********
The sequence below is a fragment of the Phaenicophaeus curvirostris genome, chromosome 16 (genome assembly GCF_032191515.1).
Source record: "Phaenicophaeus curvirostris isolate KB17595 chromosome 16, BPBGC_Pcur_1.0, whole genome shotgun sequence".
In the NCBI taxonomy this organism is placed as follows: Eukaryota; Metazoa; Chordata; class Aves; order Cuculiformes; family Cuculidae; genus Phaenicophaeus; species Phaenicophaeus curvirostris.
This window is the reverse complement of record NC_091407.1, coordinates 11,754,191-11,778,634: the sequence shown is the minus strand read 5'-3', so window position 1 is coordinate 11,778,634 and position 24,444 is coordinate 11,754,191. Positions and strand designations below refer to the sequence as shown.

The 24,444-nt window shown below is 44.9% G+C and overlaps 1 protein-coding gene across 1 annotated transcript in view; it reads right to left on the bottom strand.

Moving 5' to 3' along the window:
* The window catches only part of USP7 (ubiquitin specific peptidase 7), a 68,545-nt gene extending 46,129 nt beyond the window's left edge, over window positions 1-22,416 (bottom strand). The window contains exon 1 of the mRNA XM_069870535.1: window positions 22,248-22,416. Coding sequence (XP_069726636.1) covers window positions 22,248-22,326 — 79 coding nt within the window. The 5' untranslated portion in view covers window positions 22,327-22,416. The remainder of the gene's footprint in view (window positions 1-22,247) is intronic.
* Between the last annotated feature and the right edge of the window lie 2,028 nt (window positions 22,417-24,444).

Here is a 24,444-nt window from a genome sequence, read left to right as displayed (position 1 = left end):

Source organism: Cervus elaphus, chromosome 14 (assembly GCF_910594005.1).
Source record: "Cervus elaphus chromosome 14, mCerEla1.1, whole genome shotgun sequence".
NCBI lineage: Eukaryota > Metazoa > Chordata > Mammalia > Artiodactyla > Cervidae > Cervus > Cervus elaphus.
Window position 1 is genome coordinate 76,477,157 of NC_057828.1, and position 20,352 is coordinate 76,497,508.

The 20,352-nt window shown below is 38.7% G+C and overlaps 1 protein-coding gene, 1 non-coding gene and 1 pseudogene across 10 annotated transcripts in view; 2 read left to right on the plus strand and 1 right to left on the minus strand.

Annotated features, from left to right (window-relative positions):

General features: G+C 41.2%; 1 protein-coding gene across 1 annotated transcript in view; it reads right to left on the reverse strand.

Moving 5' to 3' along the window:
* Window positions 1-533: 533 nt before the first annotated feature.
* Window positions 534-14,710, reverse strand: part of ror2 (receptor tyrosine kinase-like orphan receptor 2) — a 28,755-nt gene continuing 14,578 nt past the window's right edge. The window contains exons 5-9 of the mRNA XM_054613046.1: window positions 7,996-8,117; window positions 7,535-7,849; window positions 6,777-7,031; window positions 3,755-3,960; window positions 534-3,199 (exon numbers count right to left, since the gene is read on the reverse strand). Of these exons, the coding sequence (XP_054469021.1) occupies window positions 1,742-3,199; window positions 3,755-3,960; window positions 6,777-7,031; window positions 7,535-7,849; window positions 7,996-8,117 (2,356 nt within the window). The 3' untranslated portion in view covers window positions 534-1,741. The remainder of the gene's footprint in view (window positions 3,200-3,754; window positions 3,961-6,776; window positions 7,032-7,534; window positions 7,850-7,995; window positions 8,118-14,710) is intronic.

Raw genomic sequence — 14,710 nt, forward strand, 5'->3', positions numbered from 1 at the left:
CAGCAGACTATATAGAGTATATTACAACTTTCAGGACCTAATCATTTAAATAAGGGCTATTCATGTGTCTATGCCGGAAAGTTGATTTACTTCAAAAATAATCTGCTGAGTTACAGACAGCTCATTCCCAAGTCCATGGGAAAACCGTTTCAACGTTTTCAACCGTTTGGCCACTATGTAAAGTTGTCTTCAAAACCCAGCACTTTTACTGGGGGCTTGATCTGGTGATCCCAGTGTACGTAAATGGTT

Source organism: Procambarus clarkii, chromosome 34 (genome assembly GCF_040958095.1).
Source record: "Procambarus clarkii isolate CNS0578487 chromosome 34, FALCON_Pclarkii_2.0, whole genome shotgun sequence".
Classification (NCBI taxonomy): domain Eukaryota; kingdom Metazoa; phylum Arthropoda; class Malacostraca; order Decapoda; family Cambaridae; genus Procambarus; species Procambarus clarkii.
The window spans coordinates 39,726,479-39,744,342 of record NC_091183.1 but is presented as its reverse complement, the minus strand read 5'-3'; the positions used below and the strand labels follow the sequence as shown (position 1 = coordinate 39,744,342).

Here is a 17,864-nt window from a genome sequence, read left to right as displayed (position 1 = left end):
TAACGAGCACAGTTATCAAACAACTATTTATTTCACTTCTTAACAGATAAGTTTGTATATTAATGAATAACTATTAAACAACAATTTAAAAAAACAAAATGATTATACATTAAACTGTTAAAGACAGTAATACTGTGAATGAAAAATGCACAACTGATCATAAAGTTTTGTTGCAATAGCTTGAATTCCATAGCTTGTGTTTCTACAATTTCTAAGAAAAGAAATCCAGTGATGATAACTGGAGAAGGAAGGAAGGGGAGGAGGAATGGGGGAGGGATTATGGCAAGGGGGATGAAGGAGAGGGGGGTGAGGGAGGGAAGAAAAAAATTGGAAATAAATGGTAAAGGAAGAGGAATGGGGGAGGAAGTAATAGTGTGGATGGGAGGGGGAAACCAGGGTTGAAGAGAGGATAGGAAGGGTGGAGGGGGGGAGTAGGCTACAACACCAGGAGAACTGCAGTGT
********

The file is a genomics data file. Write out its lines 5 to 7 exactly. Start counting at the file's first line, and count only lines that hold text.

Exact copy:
The 24,444-nt window shown below is 44.9% G+C and overlaps 1 protein-coding gene across 1 annotated transcript in view; it reads right to left on the bottom strand.

Moving 5' to 3' along the window:
* The window catches only part of USP7 (ubiquitin specific peptidase 7), a 68,545-nt gene extending 46,129 nt beyond the window's left edge, over window positions 1-22,416 (bottom strand). The window contains exon 1 of the mRNA XM_069870535.1: window positions 22,248-22,416. Coding sequence (XP_069726636.1) covers window positions 22,248-22,326 — 79 coding nt within the window. The 5' untranslated portion in view covers window positions 22,327-22,416. The remainder of the gene's footprint in view (window positions 1-22,247) is intronic.